Naturalized Garden Areas

Water Conservation for Lawn and Landscape November 21, 2014 Print Friendly and PDF

A naturalized garden area in the yard can satisfy a variety of goals, but it often takes a different way of thinking about a yard. Border areas make good naturalized areas, and can provide a backdrop for other plants and can reduce overall yard maintenance.

Developing a naturalized area can be difficult. Care must be taken to maintain the area so that weedy species do not become problematic.  It may take several years for a naturalized area to become established and certain stages of the naturalization process may appear weedy to those used to a more neat landscape.

If you wish to try this approach, make sure you carefully observe and identify unwanted species growing in the naturalized area and remove them promptly. 

Naturalized areas can include prairies, wildflower gardens, woodlands and forest gardens. Determine what your goal(s) for the area will be. 

Goals can include:

  • Lower maintenance
  • Wildlife habitat
  • Forest garden with a variety of edible perennial trees and shrubs
  • Aesthetics

Plants can reflect the native landscape or other water-wise, non-native and non-invasive species can be used.  Specific designs and types of plants attract different types of wildlife. Many homeowners wish to attract birds, butterflies, bees and other insects to the garden. Designing a naturalized area in the yard is one way to create these habitats.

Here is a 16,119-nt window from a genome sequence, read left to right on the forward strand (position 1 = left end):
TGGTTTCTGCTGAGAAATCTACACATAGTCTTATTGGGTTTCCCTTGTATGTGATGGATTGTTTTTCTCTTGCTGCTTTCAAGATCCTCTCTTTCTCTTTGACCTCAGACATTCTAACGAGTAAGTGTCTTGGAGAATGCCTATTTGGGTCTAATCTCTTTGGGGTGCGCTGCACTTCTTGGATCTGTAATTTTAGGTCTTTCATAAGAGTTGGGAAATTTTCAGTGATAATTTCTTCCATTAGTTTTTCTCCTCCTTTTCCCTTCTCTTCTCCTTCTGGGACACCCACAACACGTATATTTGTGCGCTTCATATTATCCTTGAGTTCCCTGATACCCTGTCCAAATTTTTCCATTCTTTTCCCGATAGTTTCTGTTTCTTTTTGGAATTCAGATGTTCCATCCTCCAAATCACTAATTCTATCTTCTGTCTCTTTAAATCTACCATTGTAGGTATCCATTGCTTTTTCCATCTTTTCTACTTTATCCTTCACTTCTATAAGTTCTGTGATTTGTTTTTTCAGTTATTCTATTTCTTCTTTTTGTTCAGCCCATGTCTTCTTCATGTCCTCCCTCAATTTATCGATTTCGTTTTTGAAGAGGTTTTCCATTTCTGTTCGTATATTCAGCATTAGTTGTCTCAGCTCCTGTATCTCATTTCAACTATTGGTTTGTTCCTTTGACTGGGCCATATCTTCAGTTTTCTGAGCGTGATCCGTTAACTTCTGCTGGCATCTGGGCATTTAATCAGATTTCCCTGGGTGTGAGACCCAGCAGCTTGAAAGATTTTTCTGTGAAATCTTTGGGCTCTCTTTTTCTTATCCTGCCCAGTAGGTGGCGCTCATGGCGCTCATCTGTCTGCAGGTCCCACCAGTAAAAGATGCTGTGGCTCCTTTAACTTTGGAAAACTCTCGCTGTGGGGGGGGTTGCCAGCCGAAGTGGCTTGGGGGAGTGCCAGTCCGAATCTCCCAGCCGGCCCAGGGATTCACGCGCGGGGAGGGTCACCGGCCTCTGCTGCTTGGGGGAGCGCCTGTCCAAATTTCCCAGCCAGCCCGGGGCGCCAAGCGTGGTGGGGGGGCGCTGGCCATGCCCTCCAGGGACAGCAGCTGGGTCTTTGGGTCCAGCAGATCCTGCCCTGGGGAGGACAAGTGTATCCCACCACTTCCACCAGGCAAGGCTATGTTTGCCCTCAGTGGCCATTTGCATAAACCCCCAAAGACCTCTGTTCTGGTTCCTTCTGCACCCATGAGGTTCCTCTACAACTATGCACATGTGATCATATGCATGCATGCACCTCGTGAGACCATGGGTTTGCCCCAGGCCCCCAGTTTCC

Area left un-mowed under trees at the back edge of the property. A mowed edge creates strong visual contrast and provides a 'neat' effect. Understory shrubs could be added to provide greater structure.
Photo credit: Susan Buffler

 

Natural prairie style planting using 'Priaire smoke' (Geum triflorum).
Photo credit:Kenneth Spencer Flickr CC BY-NC 2.0


Additional Resources:

Prairie Gardens as an Alternative to Turfgrass

West

Utah: Naturalizing a Landscape with Bulbs

Northeast

Massachusetts: Trees, Shrubs, and Vines for Low Maintenance Landscapes

Midwest

Indiana: Attracting Hummingbirds to Your Yard
Minnesota: Establishing and Maintaining a Prairie Garden

Southeast

Mississippi: Flowers for Mississippi Gardens
North Carolina: Weed Management for Wildflowers


 

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This work is supported by the USDA National Institute of Food and Agriculture, New Technologies for Ag Extension project.